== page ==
Online shopping continues to advance from a niche business model to a do-or-die component of modern retail. More eCommerce brands than ever are turning to an all-digital market, and brick-and-mortar stores are rapidly transitioning to a brick-and-click model, with equal emphasis on digital and physical sales.
Digital business firm iVentures Consulting put its finger on the pulse of the modern eCommerce retail scene to see what trends popped up. Their report, published just recently on March 18, 2015, was compiled after mystery shoppers examined 111 well-known eCommerce brands.
In light of this 2015 eShopper Index report, here are the most telling trends from major eCommerce retailers:
Small, professional, locally-based brands across the world are realizing the power of content marketing. Now, so are major retailers. Many originate engaging content covering a variety of subjects, including:
- Product updates
- Company culture updates, such as a recent charity drive
- Industry updates, such as trade shows and new technology
- Evergreen content, such as top 5 lists
- Tips on using products or aspects related to products
- Lifestyle topics, such as the best places to dine in Paris for an upscale clothing brand
iVenture found that 61 percent of websites regularly updated this sort of content in a blog or magazine format, and 50 percent took the editorial approach.
Among most brands, fashion or not, 65 percent used some sort of photography content to engage and help convert customers. Most were “lookbooks” capturing products being used in an artistic way. This content not only benefitted the content on the website, but it provided fodder for social media campaigns, such as Instagram and Facebook.
Video Product Demonstrations
Along with entertaining content, brands are also branching out on the type of media they use in normal site functions. Video product details are appearing more and more often, especially with fashion-forward brands like Saks Fifth Avenue. They allow visitors to click on a video player to see the product from multiple angles and in motion, giving a fuller sense of the product than a “flat” picture.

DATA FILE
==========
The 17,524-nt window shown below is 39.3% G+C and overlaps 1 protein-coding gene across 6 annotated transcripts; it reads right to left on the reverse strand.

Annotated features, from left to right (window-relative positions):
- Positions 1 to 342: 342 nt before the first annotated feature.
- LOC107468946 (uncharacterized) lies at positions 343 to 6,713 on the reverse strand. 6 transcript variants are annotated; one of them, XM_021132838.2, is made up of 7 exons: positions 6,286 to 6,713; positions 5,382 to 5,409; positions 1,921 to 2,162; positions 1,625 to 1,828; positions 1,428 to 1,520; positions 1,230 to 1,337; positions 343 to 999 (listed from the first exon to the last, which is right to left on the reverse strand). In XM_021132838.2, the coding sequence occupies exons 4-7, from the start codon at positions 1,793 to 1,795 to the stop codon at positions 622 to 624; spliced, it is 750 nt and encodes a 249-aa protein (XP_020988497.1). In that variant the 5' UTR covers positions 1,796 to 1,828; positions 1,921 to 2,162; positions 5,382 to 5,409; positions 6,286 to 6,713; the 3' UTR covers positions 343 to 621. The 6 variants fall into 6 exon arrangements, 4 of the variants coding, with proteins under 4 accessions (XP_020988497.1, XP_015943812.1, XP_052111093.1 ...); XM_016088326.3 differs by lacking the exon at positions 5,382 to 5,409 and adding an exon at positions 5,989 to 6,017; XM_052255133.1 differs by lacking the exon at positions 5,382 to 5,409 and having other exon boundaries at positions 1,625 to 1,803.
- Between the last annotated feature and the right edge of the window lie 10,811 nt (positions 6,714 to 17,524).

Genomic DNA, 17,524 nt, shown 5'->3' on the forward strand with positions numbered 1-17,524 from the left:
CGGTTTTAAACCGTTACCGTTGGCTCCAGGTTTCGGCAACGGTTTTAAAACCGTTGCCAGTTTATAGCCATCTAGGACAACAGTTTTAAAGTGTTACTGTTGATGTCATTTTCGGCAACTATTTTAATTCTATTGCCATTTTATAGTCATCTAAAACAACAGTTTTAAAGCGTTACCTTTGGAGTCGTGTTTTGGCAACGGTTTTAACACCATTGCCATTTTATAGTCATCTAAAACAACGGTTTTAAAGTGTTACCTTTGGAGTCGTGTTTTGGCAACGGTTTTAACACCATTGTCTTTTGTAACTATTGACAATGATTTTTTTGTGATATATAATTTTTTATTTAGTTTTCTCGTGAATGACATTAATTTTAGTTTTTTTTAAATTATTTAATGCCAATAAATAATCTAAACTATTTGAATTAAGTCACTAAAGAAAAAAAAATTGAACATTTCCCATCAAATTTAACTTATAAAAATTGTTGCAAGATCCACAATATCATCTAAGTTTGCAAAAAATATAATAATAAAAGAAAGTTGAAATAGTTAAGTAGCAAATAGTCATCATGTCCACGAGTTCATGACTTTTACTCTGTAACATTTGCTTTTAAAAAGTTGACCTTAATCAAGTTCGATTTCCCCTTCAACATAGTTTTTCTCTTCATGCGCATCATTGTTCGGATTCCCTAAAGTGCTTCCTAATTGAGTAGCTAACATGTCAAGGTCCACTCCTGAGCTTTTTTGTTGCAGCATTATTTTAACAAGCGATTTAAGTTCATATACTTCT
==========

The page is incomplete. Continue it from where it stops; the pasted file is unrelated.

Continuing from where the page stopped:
Many sites are taking advantage of new data sources and robust analytics dashboards to help leverage past customer behavior. They use this information to create specialized and highly-targeted home pages for site visitors. Sites like Amazon, eBay and American Apparel all display products related to ones the visitor viewed or bought within the past several months.
This strategy can be a powerful tool for increasing order frequency and volume. American Apparel reported a whopping 59% sales lift when they implemented the program between 2011 and 2012.
Despite this clear advantage, iVenture noticed that only 13 percent of the 111 sites reviewed implemented personalized offerings in this way. Smaller brands have the potential to get ahead of bigger name competitors by adopting personalized customer pages in the near future.
Many sites were also using a similar approach to send promotional offers that were razor targeted to increase a sense of excitement and urgency to customers. Whether through email or on-site notices, these instant, extremely-limited offers had a tendency to convert sales from shoppers that would have otherwise hesitated or price checked with competitors.
Thrive Commerce has created a deal discovery platform that helps eCommerce brands manage and create these offers. Advanced analytics suggest the types of offers that trigger the desired responses, and a management platform ensures that all of your offers are being monitored even through multiple venues like email, social media and display. To learn more about how our platform can revolutionize your customer relations, visit our home page.